By RASHAD ROLLE
Tribune Staff Reporter
AS the $5.5 billion Oban Energies project forges ahead, some business and oil industry insiders are unconvinced a viable market exists for an oil refinery in the Bahamas and want to see the feasibility study conducted for the project.
Concerns have so far centred on the project’s environmental impact and the people behind the company, not so much its economic viability.
The Tribune understands the Bahamas Oil Refining Company International Ltd, BORCO, explored the possibility of moving beyond its oil storage business into the oil refinery arena in the last several years but decided the market could not sustain it.
Developments like this are also being discussed in the region, with Sir Paul Collier, a prominent Oxford University professor of economics and public policy, telling reporters in Guyana in the last week an investment in an oil refinery would be an unwise investment for that country.
“The whole oil industry is going to tether out in 2040,” Sir Paul said, according to INews Guyana. “You might be left with a great lump of technology off your shores which has no use.”
The British professor, who was participating in a special high-level Cabinet caucus on the development of the oil and gas industry in Guyana, told reporters there the margin on returns for refining oil is “very small.”
The Oban Energies project should be completed by 2030, according to the heads of agreement signed with the government. Two hundred and fifty people are predicted to be directly employed upon completion. By year four, the project should encompass a 250,000 barrel per day oil refinery, a component estimated to cost up to $4 billion.
The findings of a feasibility study for the project have not been disclosed to the public.
One local industry insider, who spoke to The Tribune anonymously because he was not authorised to speak to the press, was dismissive this week over the environmental concerns that have persisted about the project, emphasising modern technology mitigates such problems. A greater worry, he said, is whether a market exists, especially its refinery component.
For an oil refinery to achieve sustained success in the Bahamas, Oban Energies must have already secured long-term contracts with credible customers, The Tribune was told.
“They must have seen something the rest of us haven’t seen,” the insider said. “I would ask them why they see this as a profitable project to take on when it doesn’t seem like that to other folks in the industry and I would be curious whether they have contracts with people in the business that require refined barrels of oil and which areas of the world they plan to target for their business.”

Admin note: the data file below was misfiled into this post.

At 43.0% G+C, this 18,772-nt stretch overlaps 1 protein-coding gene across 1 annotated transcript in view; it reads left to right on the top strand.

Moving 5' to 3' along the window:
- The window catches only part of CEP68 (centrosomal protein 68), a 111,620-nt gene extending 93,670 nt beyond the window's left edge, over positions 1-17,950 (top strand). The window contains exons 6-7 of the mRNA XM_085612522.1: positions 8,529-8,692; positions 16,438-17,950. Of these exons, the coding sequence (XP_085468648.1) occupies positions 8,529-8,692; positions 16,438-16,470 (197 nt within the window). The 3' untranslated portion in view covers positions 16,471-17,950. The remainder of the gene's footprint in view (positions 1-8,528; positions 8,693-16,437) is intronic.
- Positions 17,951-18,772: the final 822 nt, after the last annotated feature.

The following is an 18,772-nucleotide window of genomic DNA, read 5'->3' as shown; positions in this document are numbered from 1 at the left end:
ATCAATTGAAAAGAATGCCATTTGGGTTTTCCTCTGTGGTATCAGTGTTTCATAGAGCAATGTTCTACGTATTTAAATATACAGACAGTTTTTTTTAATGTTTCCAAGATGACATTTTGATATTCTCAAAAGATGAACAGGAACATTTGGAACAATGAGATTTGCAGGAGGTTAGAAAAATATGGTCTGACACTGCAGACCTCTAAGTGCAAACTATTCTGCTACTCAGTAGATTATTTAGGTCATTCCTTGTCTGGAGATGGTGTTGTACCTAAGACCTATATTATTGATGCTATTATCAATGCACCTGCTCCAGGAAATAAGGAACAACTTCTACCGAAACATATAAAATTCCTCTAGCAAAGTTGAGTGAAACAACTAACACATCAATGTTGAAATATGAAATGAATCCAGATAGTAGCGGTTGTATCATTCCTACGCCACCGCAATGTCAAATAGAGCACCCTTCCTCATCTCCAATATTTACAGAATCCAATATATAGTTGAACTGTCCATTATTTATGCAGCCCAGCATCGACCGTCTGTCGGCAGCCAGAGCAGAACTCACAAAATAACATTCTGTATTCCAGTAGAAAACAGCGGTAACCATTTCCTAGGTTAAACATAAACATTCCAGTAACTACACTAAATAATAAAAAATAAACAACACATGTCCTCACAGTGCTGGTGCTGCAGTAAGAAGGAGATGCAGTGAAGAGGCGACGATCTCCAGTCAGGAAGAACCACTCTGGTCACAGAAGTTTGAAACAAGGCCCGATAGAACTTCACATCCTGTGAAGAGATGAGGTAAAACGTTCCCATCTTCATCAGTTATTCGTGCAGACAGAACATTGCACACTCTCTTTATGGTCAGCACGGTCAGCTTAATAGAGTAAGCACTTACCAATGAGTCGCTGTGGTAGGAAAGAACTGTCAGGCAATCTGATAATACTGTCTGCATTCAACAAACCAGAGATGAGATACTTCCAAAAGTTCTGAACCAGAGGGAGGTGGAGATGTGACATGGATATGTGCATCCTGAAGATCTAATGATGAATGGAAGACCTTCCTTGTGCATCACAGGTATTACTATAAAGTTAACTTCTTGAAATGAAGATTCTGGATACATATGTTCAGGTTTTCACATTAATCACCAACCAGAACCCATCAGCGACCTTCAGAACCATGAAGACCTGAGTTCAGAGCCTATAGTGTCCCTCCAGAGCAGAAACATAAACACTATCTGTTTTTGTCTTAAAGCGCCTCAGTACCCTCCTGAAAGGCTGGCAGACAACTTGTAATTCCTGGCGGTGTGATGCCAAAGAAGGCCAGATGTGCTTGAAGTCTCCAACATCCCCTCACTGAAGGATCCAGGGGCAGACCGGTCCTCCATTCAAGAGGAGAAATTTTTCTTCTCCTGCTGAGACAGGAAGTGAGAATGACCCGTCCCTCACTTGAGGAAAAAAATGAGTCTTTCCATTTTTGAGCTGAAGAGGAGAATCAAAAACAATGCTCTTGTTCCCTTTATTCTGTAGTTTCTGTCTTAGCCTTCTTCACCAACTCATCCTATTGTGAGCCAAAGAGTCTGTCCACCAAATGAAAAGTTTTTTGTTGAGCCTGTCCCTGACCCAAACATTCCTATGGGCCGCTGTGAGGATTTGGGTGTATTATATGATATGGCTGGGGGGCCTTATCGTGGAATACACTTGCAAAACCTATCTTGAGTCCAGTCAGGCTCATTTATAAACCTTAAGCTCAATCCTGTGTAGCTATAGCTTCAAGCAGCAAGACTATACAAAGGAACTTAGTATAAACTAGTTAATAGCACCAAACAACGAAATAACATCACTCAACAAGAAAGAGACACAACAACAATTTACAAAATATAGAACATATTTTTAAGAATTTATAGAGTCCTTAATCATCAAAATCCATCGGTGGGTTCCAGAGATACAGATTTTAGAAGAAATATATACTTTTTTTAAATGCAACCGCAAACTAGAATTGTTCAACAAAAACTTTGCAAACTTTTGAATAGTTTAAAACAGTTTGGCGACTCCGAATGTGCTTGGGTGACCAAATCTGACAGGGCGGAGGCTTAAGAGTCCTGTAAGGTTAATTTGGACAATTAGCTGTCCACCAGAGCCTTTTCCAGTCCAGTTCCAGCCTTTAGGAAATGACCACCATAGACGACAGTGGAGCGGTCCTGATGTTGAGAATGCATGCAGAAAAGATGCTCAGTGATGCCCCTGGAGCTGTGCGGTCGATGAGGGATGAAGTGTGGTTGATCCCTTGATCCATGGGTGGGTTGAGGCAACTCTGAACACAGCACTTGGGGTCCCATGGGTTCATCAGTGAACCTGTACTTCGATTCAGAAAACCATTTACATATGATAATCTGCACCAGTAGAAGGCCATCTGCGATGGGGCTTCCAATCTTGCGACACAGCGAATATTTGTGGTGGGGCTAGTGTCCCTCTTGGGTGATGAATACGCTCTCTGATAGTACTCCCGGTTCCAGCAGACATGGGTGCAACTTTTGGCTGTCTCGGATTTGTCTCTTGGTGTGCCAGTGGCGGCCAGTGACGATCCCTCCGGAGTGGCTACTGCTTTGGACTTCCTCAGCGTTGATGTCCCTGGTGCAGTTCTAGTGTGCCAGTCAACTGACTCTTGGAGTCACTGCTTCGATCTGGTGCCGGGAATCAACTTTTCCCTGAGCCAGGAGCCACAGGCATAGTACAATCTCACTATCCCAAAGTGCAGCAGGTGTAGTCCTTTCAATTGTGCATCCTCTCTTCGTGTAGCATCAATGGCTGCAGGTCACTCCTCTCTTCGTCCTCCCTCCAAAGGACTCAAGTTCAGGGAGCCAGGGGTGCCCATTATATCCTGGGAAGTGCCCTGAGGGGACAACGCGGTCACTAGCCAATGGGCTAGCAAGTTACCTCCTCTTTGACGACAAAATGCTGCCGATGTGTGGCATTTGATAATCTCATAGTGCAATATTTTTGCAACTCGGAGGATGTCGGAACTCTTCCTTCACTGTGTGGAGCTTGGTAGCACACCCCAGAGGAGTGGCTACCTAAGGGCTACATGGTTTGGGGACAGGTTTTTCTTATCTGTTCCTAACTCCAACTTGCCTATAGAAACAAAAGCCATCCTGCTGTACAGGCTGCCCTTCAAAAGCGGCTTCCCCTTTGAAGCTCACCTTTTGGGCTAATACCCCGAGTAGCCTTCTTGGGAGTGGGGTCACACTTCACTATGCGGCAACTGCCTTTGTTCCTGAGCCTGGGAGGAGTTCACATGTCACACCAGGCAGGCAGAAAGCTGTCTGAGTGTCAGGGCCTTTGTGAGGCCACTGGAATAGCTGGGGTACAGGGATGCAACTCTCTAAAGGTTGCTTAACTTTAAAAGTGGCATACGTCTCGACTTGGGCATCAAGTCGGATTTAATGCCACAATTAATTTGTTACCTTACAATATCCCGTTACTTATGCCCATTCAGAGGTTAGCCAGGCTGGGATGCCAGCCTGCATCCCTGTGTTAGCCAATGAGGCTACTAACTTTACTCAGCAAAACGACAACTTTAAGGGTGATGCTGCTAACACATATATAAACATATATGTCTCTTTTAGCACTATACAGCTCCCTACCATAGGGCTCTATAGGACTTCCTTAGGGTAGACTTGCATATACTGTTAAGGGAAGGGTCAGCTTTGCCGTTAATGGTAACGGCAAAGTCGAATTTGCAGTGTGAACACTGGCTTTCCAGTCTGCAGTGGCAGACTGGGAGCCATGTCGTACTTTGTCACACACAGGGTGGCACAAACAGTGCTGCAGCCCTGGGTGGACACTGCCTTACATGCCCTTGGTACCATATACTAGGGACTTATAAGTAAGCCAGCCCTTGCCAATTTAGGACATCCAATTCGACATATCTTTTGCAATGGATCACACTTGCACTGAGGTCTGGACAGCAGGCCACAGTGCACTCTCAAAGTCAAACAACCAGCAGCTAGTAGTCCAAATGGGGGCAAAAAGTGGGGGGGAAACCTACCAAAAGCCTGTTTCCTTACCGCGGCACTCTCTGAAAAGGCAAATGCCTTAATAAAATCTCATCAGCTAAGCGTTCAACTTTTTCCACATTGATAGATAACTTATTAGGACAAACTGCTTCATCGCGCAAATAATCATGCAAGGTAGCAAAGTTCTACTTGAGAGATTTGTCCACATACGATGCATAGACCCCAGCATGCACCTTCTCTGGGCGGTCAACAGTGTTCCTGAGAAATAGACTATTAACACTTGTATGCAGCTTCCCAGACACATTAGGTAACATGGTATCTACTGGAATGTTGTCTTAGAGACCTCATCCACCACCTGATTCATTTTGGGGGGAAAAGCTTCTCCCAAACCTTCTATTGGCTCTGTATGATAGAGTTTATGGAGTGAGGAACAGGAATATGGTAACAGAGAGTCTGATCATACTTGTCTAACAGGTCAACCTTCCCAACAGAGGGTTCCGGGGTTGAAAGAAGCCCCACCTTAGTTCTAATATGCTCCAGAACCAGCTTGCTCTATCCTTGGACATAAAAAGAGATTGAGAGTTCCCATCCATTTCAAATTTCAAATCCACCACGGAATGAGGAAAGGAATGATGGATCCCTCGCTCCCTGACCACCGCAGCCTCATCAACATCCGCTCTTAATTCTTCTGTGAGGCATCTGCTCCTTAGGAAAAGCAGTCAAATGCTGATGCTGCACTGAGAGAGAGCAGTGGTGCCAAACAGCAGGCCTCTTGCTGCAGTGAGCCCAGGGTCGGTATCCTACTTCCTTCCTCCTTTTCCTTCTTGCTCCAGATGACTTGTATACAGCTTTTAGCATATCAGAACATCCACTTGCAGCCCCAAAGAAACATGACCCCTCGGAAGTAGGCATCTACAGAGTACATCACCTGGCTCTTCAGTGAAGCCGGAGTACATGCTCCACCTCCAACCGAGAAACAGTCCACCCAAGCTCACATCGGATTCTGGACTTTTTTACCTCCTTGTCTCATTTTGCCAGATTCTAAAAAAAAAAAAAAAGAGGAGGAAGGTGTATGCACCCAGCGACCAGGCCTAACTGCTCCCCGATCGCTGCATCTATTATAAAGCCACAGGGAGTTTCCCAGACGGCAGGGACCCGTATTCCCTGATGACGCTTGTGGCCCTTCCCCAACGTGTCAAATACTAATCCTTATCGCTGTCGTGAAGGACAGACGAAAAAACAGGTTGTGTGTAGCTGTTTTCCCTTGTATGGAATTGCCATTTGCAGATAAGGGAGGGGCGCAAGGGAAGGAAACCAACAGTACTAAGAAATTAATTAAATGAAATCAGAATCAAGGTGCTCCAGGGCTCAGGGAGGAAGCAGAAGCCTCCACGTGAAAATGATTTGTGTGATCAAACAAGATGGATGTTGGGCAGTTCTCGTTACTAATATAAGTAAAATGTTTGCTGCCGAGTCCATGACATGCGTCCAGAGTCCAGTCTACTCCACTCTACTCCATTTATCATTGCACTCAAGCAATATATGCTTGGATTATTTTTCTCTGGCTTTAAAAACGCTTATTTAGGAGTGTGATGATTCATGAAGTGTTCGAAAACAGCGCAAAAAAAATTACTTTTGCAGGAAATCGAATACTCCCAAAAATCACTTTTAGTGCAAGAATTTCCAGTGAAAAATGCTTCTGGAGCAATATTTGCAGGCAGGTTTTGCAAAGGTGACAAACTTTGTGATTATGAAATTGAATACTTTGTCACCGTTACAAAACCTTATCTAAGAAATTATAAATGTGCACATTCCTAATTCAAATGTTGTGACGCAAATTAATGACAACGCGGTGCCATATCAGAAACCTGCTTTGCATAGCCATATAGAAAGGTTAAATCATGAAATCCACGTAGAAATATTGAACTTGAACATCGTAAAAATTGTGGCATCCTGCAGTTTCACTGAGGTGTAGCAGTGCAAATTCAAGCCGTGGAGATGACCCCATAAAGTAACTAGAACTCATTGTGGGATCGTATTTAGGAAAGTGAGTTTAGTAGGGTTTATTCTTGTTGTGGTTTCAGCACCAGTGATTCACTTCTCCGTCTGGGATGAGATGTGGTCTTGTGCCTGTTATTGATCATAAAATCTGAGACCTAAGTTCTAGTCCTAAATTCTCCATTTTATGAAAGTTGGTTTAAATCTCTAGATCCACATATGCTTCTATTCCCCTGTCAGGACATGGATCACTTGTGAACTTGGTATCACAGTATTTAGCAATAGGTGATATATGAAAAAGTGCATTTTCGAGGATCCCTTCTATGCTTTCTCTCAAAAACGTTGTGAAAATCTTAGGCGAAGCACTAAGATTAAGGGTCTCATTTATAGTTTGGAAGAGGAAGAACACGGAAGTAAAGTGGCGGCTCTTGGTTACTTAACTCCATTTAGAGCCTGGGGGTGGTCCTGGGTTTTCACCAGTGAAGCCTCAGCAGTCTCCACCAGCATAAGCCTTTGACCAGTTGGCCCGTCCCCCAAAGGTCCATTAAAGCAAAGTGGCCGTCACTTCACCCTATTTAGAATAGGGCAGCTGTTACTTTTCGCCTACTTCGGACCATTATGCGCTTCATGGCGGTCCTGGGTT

BORCO, which has over 26 million barrels of storage capacity, closed its oil refinery component years ago, though this was not done at the time out of concern for its economic viability.
On its website, Oban Energies offers a short assessment of the market potential for its project which seems to concentrate on the market for oil storage terminals.
It says: “Oban Energies will target the market demand for storage of petroleum/liquid product and distribution of petroleum products for refineries and major trading companies. The storage market is large––more than 500 million barrels in the US––and demand is growing as available storage capacity is declining. The market for storage of petroleum/liquid product and distribution products is large and growing, but is lacking sufficient capacity and state-of-the-art facilities with best-in-class location or management.”
The last refinery in the United States with capacity exceeding 100,000 barrels per day to be built was established in 1977. Smaller refineries have been created since, but the global trend has been for already established refineries to expand their capacity to address market demands as opposed to new refineries springing up.
Yesterday Leslie Miller, former trade and industry minister in the first Christie administration, insisted no clear need for an oil refinery exists in the region.
“That proposed plan in Grand Bahama is not going to happen because the economics of it makes no sense,” Mr Miller said. “There’s no need for an oil refinery to be placed in Grand Bahama. If there was a need for a refinery on the eastern seaboard of the US, a consortium of well-known companies would have gotten together to put that project in place. When you talking about $5.5 billion, you’re talking about a plant that can refine 170,000 to 250,000 barrels a day of crude oil. When you think about the magnitude of that, the reason a consortium would be involved is they would get crude (oil) coming from the Middle East, from Russia, etc. Some basic questions were never asked about this project. To have the intention of creating a petrochemical institution, the first question you ask is, who are the players that will supply this complex with crude?”
Mr Miller added: “There has to be a need for this complex to be placed in Grand Bahama. Buckeye who bought out BORCO from the Petroleos de Venezuela SA, if there was a need for this refinery to be placed on the eastern seaboard of the US, you don’t think a company of the calibre of Buckeye, with the financial wherewithal and connections that it has would have been involved?”
In 2012, the Hovensa oil refinery in the US Virgin Islands closed after years of weak demand and high operating costs. Losses at the refinery totaled $1.3 billion in the three years before its closure, Hovensa said. The storage terminal remained open until 2015 before it also closed. The project has since been taken over by Limetree Bay Terminals LLC, a subsidiary of ArcLight Capital Partners. The oil storage terminal is expected to reopen, but the future of the oil refinery there remains uncertain.